Tropical and sexy, with dazzling beaches, samba-fueled nightlife and lush mountains that rise to the heavens, Rio is stunning. And ascendant, rising 16 spots since last year. It ranks #8 for Parks & Outdoors and #33 for Sights & Landmarks, and you could certainly spend your entire visit exploring al fresco. Lapa is the edgy red-light district teeming with live-music clubs, and on weekends the party spills into the street, just reinforcing the city’s ranking as having the 34th-best nightlife on the planet. In Copacabana there’s the Museum of Image and Sound by the New York-based architects behind the High Line park. Once you’ve done the beach, swap your Havaianas for hikers and visit Tijuca Forest, a national park with waterfalls, wildlife and Christ the Redeemer, which stands in all its glory atop the 2,329-foot Corcovado Mountain. For a less crowded but still spectacular view of the city, Sugarloaf Mountain offers a cable car at the mouth of Guanabara Bay. Safety (#232) is Rio’s biggest liability, further reinforced by the country’s poor response to the COVID-19 pandemic. As of mid-August 2021, the State of Rio de Janeiro had more than a million cases and 61,000 deaths.
Portland’s blissful isolation, ambivalence toward established norms and legacy of cooperation and neighborliness—to hew trees and carve out one’s place among the encroaching wilderness—makes this one of the most earnest cities in America. One of the zingers in the popular TV show Portlandia identified its lampooned target as “a place young people go to retire.” But it’s more like reinvent themselves. The proof of its people is in Portland’s performance: its citizenry ranks #36 for Educational Attainment. After a healthy population growth pre-COVID-19 (almost 8,500 people moved to town in 2018 and 2019), the city held on to those citizens during the pandemic—good thing, too, given city’s #14 global ranking for GDP per Capita. But Portlanders work hard to play hard. The city ranks #47 on the planet for its lively Programming, including #41 for Culture, #46 for Nightlife and #50 for Shopping. But Stumptown (referring to a logging past) isn’t a hedonistic pacifist. As the eyes of the world focused on the city’s battle against shadowy federal military deployed there to quell Black Lives Matter and social justice protests, Portlanders once again forged their reputation as an uncompromising citizenry.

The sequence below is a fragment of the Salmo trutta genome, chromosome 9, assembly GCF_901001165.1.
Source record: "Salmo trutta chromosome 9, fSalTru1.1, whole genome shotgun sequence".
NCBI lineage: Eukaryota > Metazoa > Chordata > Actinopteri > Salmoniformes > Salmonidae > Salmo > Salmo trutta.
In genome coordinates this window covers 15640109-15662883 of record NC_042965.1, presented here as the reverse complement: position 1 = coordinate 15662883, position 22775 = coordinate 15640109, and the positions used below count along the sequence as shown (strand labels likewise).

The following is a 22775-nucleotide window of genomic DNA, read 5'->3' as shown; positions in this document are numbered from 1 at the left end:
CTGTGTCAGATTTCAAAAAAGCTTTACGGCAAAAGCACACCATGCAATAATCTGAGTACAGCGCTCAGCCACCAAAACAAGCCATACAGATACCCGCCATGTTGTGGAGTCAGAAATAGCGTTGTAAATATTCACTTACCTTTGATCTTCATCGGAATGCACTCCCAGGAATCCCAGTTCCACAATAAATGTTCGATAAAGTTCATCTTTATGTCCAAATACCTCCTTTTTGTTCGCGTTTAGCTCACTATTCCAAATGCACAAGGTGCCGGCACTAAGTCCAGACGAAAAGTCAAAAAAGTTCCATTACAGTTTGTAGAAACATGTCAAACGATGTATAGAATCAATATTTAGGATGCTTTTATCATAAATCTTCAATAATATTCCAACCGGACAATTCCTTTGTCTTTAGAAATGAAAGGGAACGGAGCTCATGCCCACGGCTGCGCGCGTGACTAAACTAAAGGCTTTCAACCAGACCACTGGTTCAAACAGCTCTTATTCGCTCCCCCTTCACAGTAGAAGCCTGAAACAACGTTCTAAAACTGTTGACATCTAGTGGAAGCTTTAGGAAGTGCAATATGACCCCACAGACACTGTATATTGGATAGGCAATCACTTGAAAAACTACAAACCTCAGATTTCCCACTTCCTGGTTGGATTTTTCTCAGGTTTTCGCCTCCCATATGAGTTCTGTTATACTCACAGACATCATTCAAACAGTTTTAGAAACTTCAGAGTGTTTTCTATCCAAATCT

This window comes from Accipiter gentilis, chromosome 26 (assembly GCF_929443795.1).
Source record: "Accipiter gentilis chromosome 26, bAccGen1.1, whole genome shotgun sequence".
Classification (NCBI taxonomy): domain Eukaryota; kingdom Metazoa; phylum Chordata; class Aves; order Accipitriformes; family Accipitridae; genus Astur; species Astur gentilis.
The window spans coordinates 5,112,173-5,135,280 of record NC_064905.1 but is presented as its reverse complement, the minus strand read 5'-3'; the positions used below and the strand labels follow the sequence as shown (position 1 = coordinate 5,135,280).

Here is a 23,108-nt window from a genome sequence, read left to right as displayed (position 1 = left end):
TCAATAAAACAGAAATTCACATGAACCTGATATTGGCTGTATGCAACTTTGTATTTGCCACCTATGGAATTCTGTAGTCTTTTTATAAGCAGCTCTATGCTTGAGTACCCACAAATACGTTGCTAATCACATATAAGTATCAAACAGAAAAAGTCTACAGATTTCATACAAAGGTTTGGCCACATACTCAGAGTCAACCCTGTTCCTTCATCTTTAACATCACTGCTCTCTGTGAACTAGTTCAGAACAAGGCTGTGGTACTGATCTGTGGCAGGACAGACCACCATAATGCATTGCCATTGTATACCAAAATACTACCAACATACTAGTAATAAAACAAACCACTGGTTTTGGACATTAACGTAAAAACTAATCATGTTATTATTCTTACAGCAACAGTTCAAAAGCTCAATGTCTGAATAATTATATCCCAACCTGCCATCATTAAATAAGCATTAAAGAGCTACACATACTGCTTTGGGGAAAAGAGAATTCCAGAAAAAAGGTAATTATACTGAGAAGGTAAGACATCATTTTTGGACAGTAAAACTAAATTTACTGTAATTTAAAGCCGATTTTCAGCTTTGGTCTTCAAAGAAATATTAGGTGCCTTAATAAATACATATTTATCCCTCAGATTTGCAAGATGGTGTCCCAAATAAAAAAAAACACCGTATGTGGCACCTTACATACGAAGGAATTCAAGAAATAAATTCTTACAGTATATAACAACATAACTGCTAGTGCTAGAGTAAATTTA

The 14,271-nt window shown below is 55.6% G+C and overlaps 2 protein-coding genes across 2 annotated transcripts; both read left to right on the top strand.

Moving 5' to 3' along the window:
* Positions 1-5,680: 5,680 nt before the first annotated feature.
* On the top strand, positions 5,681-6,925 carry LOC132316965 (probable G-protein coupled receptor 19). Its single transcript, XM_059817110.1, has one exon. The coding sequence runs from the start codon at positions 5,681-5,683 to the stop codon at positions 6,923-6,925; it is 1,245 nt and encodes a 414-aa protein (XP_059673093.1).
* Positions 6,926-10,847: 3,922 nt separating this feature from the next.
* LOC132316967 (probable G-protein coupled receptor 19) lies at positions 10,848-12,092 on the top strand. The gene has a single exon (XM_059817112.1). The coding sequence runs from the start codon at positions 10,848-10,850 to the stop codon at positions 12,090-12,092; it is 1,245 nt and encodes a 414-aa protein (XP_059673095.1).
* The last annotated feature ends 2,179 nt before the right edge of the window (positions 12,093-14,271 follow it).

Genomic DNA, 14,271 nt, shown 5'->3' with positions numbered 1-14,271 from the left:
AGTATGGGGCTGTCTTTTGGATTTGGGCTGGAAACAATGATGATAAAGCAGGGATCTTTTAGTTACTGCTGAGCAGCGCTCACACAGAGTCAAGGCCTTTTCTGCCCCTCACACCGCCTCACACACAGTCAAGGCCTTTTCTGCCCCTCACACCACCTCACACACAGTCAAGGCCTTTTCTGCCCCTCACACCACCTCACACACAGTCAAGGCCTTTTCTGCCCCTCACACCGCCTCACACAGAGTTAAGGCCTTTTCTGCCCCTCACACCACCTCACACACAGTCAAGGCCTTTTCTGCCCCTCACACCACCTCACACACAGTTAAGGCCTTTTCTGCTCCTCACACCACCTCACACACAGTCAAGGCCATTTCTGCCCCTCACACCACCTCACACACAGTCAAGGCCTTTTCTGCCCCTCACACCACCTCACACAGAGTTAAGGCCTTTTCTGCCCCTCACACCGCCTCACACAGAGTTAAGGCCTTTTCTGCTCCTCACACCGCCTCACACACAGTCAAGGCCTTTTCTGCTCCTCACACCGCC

Hamburg is both Europe’s second-largest shipping port and a serious contender for “Venice of the North,” with a lake and a latticework of canals that elevate the city into visually stunning territory. Emblematic of this is the $933-million Elbphilharmonie, a spectacular concert hall that combines 19th-century warehouses with the crystalline architecture and acoustics of the future. But don’t let the opulence fool you: Hamburg boasts the 20th-best Income Equality worldwide. Lower-income people are not being left behind, even in its signature redevelopment project, HafenCity. In Europe’s biggest inner-city urban development initiative—which, over more than a decade, is transforming almost a square mile of tumble-down docks along the city’s port into a buzzing shopping and residential area—a third of housing must be subsidized while another third is set aside for rentals. The project is due to be completed within the next five years, and includes new additions to Hamburg’s bustling nightlife (#22). This is the town that made The Beatles, after all. Ambitious city-building continues in the ’burbs, too, with a daring car-free neighborhood being built a 15-minute train ride from the city by Danish firms Karres + Brands and Adept.
In one of the hottest cities on the planet, it’s fitting that Kuwait’s most prominent landmarks include its water towers. If you’re picturing the bucket-on-stilts aesthetic of Midwestern U.S. construction, though, you’re mistaken: this glittering cluster of towers projects a modernity and efficiency that the city has become known for, especially on Instagram (#7). And with the Silk City megaproject currently under construction, the city will soon have an impressive new series of landmarks to hashtag, including what could be a record-breaking Mubarak al-Kabir tower. Kuwait has attracted the fourth-largest foreign-born population, a ranking weight that is nearly canceled out by the low level of education among the citizenry (#229). But, overall, the city’s #17-ranked Weather and opportunities for expats reflect its global attraction. Extreme inequality (#261) similarly undoes its impressive global GDP per Capita (#3) and Unemployment (#9) rankings. Like much of its surrounding region, Kuwait suffered greatly from the COVID-19 pandemic and its financial crisis is only being compounded by a glut of cheap oil globally.